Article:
On the Chocolate Trail

A Jewish Matriarch of American Chocolate Making

Mother's Day Chocolate!

If, as one of my friends has taught me, food is love, then chocolate manifests the densest, deepest and sweetest of loves. When we slather our mothers with chocolatey tributes in a few days, we will be stepping onto a chocolate trail pioneered by Jewish mothers before us, notably Rebecca Gomez of the 18th century.

Rebecca, along with her husband, her brother-in-law, her son and her nephew had an appetite for the chocolate business in New York City. After the death of her husband, Rebecca ran the business and advertised her chocolate delectable in the local papers, “Rebecca Gomez at the Chocolate Manufactory Corner of Ann and Nassau-Street.” While there were about a dozen other women selling chocolate in the Colonies, Rebecca uniquely manufactured it as well.

Rebecca Gomez Advertises her Chocolate

Rebecca’s chocolate also had yichus in the Jewish community. Her extended Gomez clan led the Sephardi and civic community of New York. At New York’s Congregation Shearith Israel, they enjoyed the most prestigious seats. The affluent Gomez family’s donation was the highest of any single contribution. The vast majority of the twenty-five Sephardi members of the leadership committee of Shearith Israel were Gomezes. The prestigious northwest gallery of the synagogue’s women’s section, called the banco, was reserved for the Gomez women, symbolizing their wealth and stature.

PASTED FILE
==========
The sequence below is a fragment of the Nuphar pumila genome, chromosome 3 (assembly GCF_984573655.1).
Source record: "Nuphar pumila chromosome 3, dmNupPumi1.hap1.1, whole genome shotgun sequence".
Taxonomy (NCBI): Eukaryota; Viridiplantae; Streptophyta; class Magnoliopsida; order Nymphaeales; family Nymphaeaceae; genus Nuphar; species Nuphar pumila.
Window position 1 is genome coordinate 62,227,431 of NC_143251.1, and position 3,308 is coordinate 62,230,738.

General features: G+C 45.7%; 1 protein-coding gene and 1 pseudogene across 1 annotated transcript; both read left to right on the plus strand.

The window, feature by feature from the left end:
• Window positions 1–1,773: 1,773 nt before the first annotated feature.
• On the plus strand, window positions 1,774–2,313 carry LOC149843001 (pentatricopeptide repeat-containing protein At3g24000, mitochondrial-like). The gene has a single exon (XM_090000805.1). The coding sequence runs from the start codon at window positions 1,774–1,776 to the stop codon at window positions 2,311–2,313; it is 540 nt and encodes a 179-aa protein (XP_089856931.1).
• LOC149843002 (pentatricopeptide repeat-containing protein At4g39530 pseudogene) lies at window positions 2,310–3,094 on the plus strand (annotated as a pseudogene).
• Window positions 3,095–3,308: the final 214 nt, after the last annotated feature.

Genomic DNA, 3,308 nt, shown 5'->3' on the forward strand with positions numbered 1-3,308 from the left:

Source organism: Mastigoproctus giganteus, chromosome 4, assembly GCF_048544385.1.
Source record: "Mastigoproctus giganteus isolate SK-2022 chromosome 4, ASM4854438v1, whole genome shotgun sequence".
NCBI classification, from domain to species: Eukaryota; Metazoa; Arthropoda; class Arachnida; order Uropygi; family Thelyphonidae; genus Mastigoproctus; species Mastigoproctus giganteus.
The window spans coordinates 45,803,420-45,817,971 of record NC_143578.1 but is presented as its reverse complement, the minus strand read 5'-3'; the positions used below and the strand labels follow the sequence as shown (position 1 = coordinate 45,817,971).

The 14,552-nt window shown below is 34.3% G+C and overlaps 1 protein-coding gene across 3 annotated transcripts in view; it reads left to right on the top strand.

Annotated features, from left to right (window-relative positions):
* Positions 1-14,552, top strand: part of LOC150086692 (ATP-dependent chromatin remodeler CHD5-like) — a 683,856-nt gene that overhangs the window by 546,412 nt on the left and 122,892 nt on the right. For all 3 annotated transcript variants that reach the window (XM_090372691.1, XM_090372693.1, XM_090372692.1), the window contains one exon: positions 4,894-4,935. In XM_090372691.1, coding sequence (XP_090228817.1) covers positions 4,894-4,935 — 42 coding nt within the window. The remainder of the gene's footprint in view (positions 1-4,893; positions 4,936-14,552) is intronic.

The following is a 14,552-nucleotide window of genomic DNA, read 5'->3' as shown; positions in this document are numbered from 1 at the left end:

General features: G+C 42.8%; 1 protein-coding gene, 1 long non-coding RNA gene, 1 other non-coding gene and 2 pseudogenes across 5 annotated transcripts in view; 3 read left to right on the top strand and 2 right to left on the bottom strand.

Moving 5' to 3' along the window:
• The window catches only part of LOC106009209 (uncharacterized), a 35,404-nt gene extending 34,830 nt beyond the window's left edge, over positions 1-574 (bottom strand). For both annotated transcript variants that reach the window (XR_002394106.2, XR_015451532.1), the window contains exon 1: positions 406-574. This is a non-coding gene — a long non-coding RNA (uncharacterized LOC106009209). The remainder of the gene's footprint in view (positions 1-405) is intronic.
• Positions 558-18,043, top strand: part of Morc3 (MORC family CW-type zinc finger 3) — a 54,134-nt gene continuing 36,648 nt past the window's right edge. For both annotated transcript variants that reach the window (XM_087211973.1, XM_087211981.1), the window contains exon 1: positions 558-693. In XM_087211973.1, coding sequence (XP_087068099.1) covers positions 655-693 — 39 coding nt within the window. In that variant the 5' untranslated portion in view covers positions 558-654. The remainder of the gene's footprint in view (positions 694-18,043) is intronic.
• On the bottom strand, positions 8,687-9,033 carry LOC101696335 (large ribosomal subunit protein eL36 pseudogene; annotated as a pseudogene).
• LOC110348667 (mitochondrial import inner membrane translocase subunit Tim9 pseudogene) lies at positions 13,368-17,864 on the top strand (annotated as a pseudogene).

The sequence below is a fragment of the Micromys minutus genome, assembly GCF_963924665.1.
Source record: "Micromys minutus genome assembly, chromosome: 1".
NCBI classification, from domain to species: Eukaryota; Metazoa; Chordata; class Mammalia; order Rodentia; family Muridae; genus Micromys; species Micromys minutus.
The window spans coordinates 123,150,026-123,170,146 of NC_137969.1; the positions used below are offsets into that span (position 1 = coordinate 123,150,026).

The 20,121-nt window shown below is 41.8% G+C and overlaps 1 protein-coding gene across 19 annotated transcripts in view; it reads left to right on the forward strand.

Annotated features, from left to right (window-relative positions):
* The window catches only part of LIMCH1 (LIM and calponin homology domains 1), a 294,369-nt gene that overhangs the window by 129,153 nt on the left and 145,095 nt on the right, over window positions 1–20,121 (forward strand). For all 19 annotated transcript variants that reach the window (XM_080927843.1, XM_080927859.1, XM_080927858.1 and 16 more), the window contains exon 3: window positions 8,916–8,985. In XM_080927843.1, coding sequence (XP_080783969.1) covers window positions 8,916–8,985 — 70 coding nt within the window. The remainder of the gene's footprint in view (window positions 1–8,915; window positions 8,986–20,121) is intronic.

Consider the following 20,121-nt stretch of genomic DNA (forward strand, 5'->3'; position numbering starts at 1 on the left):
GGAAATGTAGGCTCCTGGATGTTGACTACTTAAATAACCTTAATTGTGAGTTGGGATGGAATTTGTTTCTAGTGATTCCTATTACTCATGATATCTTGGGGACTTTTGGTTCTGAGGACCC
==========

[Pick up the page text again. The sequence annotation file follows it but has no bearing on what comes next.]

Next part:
In those days chocolate was imbibed as a beverage, made from what were called “cocoa nuts” or “chocolate nutts” (cocoa beans). These dressed up a breakfast or a supper and sometimes comprised the entire meal. As a pareve (without milk) product, it could accompany any meal. Preparing chocolate required a lot of hand or primitive machine labor and was extremely time consuming. They or their servants likely roasted cocoa beans on an open fire, shelled them by hand, and then melted the chocolate on stone, similar to a metate. They may have used a hand snuff mill to grind the beans. This resulted in inexpensive, granular chocolate balls that were stored until mixed with hot water for yummy chocolate drink. There were no chocolate ice creams, chocolate candy bars, chocolate truffles, chocolate cakes or chocolate chip cookies in those days. The proximity of the colonies to cacao bean sources in Curacao and Central America kept prices reasonable. This meant that Colonial America had more chocolate per capita than Europe. Our Colonial matriarch, Rebecca, contributed to the popularity and availability of chocolate indulgences in her day.

From Rebecca Gomez to our beloved mothers today, we celebrate with the blessings of chocolate.

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On the Chocolate Trail

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